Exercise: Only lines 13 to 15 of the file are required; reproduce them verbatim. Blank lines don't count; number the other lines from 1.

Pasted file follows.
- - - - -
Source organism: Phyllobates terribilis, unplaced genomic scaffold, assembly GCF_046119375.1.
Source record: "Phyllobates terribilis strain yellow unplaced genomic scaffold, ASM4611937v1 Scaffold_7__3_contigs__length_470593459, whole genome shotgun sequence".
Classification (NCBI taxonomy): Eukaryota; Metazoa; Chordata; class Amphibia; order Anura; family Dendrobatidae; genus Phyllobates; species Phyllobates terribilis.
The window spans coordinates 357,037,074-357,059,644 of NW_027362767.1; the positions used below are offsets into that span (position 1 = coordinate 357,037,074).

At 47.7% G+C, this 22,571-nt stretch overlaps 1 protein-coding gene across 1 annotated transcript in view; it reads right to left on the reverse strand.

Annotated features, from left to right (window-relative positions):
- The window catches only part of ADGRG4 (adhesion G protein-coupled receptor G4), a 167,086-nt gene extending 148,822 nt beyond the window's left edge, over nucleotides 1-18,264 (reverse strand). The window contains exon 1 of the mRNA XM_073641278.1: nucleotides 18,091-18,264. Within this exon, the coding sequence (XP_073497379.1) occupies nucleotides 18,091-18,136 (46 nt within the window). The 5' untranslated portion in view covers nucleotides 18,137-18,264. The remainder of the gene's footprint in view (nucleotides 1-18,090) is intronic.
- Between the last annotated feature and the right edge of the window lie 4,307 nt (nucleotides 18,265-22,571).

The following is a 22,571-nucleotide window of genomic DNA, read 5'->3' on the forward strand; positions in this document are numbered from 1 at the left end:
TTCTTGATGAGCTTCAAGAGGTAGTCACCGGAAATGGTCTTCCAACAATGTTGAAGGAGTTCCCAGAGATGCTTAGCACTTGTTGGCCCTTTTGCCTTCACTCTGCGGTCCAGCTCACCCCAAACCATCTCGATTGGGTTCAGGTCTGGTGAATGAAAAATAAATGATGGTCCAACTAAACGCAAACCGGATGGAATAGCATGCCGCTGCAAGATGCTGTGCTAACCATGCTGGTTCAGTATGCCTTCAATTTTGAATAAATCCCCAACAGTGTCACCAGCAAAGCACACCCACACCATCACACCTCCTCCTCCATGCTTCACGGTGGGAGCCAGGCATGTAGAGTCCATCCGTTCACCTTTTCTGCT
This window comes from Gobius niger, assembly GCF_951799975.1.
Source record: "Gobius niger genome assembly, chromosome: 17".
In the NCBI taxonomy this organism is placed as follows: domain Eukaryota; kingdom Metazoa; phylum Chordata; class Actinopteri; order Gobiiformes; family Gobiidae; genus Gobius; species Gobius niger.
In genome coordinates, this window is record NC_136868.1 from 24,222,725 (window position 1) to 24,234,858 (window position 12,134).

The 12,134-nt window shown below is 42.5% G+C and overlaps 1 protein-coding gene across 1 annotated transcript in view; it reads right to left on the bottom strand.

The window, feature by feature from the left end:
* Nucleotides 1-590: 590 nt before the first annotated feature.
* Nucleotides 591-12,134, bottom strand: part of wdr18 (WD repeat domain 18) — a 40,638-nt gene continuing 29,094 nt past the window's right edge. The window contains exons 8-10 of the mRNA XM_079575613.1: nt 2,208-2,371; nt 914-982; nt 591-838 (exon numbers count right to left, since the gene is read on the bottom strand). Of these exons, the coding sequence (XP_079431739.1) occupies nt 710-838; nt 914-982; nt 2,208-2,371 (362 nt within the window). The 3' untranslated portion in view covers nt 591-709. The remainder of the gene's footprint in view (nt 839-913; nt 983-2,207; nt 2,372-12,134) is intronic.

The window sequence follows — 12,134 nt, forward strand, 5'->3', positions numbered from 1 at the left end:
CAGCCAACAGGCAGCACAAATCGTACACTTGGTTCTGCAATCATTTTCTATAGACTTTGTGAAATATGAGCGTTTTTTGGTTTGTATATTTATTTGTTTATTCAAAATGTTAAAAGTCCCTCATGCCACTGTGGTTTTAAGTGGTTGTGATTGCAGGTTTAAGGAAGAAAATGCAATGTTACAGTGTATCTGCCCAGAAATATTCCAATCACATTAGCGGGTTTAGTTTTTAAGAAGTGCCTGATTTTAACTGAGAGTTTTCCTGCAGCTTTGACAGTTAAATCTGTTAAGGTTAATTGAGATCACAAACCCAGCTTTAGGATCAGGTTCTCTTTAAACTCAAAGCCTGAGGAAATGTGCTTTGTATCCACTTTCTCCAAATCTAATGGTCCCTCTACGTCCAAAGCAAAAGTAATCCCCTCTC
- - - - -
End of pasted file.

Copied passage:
In the NCBI taxonomy this organism is placed as follows: domain Eukaryota; kingdom Metazoa; phylum Chordata; class Actinopteri; order Gobiiformes; family Gobiidae; genus Gobius; species Gobius niger.
In genome coordinates, this window is record NC_136868.1 from 24,222,725 (window position 1) to 24,234,858 (window position 12,134).

The 12,134-nt window shown below is 42.5% G+C and overlaps 1 protein-coding gene across 1 annotated transcript in view; it reads right to left on the bottom strand.